Kanaa Review & Rating
Kanaa Review: A Crowd-Pleasing Sports Drama With Its Heart At Right Place
Dreams Unlimited might have been the now-defunct production banner of Shah Rukh Khan, but having unlimited dreams is no sin. If you act upon them and do your best to fulfill them, at least some of the legible dreams turn out to be true and make you an inspiring figure among your peers. This is exactly what Sivakarthikeyan's first production, Kanaa, is about.
Aishwarya Rajesh who has been part of some of the best films in recent memory joined hands with senior actor Sathyaraj in this sports drama about a girl who dreams of making it big in cricket and play for Indian cricket team and her farmer father who struggles with drought and loans. Sivakarthikeyan is one of the most successful actors in recent times who has yet to taste a complete failure. Let's see if he tasted the same success as a producer with kanaa review.
The story of Kausalya and her dream
Kausalya aka Kausi is an adolescent girl in a village in interior Tamil Nadu. The movie starts with the scenes of a cricket match played by a few village youngsters who start to quarrel in no time. The scene then shifts to Kausi and how she gets interested in cricket. Kausalya decides to play cricket for India and win a match so that it will make her father happy. The girl who played the role of adolescent Kausalya is terrific be it with her body language or with her expressions. She is innocent and fiery. Both at once.
A note on her father. Kausalya's father, Murugesan, is a farmer who loves cricket. He gives importance to cricket so much so that he get oblivious to the tragedy in the house. That is... the death of his father. One day Kausalya watches him overcome with tears when India loses a cricket match. Sathyaraj in this elderly role is an asset for this film with his brilliant acting and natural humor. The father-daughter chemistry he shared with both the young actress and Aishwarya Rajesh is the backbone of the film.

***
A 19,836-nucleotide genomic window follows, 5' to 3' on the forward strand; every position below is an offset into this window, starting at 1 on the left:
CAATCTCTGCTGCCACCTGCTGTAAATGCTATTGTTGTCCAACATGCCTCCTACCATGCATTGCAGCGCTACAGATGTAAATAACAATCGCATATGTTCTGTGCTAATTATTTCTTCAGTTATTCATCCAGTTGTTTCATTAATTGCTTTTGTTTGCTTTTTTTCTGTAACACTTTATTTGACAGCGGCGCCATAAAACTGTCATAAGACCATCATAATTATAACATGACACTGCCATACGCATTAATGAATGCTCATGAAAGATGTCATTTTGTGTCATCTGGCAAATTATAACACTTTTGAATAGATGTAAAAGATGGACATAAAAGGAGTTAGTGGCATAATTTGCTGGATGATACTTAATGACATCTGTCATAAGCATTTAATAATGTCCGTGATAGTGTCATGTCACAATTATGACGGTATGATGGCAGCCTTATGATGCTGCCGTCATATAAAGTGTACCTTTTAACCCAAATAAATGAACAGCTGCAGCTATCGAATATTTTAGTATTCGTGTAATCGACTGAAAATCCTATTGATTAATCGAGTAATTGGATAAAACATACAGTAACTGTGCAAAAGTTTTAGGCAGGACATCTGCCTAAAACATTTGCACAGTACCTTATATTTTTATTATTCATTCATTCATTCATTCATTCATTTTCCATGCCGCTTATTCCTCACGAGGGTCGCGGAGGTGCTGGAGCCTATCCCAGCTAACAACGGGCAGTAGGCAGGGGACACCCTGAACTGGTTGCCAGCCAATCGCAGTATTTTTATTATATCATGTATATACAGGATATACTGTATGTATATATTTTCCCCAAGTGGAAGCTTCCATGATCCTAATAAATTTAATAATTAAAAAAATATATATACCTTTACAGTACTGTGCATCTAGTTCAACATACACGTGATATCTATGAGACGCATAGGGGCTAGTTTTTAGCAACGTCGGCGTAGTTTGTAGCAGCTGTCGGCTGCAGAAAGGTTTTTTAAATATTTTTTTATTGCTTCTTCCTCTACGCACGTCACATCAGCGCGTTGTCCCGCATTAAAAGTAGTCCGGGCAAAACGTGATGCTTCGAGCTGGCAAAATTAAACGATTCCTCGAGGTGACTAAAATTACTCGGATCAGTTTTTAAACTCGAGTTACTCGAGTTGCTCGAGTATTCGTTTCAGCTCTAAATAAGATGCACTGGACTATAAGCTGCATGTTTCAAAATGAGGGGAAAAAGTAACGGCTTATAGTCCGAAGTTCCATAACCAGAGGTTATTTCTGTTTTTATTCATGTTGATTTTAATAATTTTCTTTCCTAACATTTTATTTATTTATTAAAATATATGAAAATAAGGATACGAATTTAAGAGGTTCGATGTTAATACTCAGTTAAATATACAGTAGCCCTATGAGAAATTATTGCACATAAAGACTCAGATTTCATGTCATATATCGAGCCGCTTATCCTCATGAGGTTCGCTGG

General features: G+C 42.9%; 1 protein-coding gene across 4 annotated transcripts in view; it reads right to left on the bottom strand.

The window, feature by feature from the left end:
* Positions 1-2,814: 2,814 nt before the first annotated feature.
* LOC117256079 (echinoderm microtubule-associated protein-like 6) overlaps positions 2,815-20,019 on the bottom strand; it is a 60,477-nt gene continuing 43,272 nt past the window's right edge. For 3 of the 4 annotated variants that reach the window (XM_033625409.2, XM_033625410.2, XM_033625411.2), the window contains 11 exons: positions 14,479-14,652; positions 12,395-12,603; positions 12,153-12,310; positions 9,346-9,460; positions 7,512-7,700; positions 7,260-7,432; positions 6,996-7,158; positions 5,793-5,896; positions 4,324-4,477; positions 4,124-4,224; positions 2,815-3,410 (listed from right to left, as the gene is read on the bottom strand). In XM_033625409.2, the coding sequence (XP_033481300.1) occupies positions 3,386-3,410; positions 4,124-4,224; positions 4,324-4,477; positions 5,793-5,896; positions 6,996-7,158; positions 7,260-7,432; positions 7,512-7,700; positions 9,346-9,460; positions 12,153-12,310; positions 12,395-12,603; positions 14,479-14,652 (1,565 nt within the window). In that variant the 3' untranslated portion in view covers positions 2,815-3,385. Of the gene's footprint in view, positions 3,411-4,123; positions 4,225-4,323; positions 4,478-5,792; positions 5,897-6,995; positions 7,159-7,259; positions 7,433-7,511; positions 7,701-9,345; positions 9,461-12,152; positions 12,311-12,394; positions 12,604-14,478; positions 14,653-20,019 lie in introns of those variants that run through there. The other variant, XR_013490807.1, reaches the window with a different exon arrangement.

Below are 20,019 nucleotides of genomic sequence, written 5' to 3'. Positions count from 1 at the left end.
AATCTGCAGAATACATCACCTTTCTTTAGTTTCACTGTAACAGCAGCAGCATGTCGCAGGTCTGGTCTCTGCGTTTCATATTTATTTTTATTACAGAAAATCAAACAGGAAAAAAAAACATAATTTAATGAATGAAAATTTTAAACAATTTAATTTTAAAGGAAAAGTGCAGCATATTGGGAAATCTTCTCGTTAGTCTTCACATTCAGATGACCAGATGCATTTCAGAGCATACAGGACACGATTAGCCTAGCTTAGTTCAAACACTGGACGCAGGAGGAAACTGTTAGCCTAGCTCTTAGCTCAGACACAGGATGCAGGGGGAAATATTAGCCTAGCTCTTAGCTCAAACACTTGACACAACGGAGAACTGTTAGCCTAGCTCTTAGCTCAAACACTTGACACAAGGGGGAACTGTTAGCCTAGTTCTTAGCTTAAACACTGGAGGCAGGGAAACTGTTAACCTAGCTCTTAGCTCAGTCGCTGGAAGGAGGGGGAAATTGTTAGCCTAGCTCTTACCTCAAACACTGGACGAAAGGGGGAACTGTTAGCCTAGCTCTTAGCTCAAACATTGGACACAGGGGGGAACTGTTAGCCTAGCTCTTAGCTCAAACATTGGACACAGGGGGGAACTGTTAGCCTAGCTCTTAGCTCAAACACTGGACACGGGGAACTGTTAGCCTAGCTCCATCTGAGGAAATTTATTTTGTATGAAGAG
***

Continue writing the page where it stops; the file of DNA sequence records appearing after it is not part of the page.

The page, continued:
Coming to the decision taken by Kausi, it is never easy for a village girl to play sports beyond a certain age, let alone a still male-dominated field like cricket. Obviously, Kausi's mother (played with aplomb by Rama) objects. She even resorts to beating a teen Kausalya in a scene. That particular scene takes the cake. The dramatic tension at its best.
Around the same time, Kausalya's farmer father encounters the real world problems of farmers. Drought. Ever increasing loans. Insults as his daughter plays cricket. Add to all these the salivating villagers who makes it all the more tough for Kausalya with their antics. How the father and daughter overcome all the obstacles and achieve relief from troubles and success in the field of cricket form the rest of Kanaa story.
The movie starts with a bang. The director grabs your hand and takes you along for a ride in the village of Kausalya. You feel like all the action unfolds before your own eyes. Such was the brilliant imagery conjured by Arunaja Kamaraj. There are several smaller details taken care of well by the filmmaker which adds to the experience of watching the film.
The first half ends in a breeze. The parallel stories of the daughter and her father (both our protagonists) and interlaced in an organic narration. The screenplay is slick. But the second half falls prey for the regular tropes of a sports drama we have witnessed time and again. There is an unnecessary romance between Darshan and Aishwarya (of course we agree that life is like that but we want a tightly made film, no?) and the character played by Sivakarthikeyan Nelson Dilipkumar slightly overshadows the story of Kausalya.